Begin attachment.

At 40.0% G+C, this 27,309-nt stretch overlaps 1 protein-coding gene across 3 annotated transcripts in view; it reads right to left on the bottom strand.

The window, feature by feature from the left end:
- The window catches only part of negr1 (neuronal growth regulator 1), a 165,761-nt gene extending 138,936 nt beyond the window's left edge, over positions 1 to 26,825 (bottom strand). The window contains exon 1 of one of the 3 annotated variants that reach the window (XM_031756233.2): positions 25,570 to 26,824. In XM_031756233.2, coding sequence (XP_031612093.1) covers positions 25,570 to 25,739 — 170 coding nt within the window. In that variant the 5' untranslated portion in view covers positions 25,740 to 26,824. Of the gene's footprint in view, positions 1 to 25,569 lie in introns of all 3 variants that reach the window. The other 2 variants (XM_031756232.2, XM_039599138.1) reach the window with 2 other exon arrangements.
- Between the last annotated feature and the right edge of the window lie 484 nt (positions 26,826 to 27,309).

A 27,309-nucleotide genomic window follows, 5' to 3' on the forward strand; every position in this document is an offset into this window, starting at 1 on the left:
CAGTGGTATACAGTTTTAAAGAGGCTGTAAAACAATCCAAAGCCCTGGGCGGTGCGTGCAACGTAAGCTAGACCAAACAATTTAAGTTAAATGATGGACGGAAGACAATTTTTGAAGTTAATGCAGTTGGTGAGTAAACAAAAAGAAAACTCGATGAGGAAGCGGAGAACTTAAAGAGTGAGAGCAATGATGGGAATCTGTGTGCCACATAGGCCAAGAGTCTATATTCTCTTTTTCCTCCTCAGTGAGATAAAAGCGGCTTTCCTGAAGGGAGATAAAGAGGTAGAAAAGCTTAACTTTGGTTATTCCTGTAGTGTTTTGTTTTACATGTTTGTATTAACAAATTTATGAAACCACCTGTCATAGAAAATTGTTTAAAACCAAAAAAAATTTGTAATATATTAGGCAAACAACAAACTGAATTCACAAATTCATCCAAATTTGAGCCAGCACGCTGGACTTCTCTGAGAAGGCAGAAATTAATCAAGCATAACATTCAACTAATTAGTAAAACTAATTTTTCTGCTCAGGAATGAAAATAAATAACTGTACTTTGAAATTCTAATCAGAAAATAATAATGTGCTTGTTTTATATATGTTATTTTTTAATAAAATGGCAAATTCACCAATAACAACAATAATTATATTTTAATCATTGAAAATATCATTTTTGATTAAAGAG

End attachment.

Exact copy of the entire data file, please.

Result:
At 40.0% G+C, this 27,309-nt stretch overlaps 1 protein-coding gene across 3 annotated transcripts in view; it reads right to left on the bottom strand.

The window, feature by feature from the left end:
- The window catches only part of negr1 (neuronal growth regulator 1), a 165,761-nt gene extending 138,936 nt beyond the window's left edge, over positions 1 to 26,825 (bottom strand). The window contains exon 1 of one of the 3 annotated variants that reach the window (XM_031756233.2): positions 25,570 to 26,824. In XM_031756233.2, coding sequence (XP_031612093.1) covers positions 25,570 to 25,739 — 170 coding nt within the window. In that variant the 5' untranslated portion in view covers positions 25,740 to 26,824. Of the gene's footprint in view, positions 1 to 25,569 lie in introns of all 3 variants that reach the window. The other 2 variants (XM_031756232.2, XM_039599138.1) reach the window with 2 other exon arrangements.
- Between the last annotated feature and the right edge of the window lie 484 nt (positions 26,826 to 27,309).

A 27,309-nucleotide genomic window follows, 5' to 3' on the forward strand; every position in this document is an offset into this window, starting at 1 on the left:
CAGTGGTATACAGTTTTAAAGAGGCTGTAAAACAATCCAAAGCCCTGGGCGGTGCGTGCAACGTAAGCTAGACCAAACAATTTAAGTTAAATGATGGACGGAAGACAATTTTTGAAGTTAATGCAGTTGGTGAGTAAACAAAAAGAAAACTCGATGAGGAAGCGGAGAACTTAAAGAGTGAGAGCAATGATGGGAATCTGTGTGCCACATAGGCCAAGAGTCTATATTCTCTTTTTCCTCCTCAGTGAGATAAAAGCGGCTTTCCTGAAGGGAGATAAAGAGGTAGAAAAGCTTAACTTTGGTTATTCCTGTAGTGTTTTGTTTTACATGTTTGTATTAACAAATTTATGAAACCACCTGTCATAGAAAATTGTTTAAAACCAAAAAAAATTTGTAATATATTAGGCAAACAACAAACTGAATTCACAAATTCATCCAAATTTGAGCCAGCACGCTGGACTTCTCTGAGAAGGCAGAAATTAATCAAGCATAACATTCAACTAATTAGTAAAACTAATTTTTCTGCTCAGGAATGAAAATAAATAACTGTACTTTGAAATTCTAATCAGAAAATAATAATGTGCTTGTTTTATATATGTTATTTTTTAATAAAATGGCAAATTCACCAATAACAACAATAATTATATTTTAATCATTGAAAATATCATTTTTGATTAAAGAG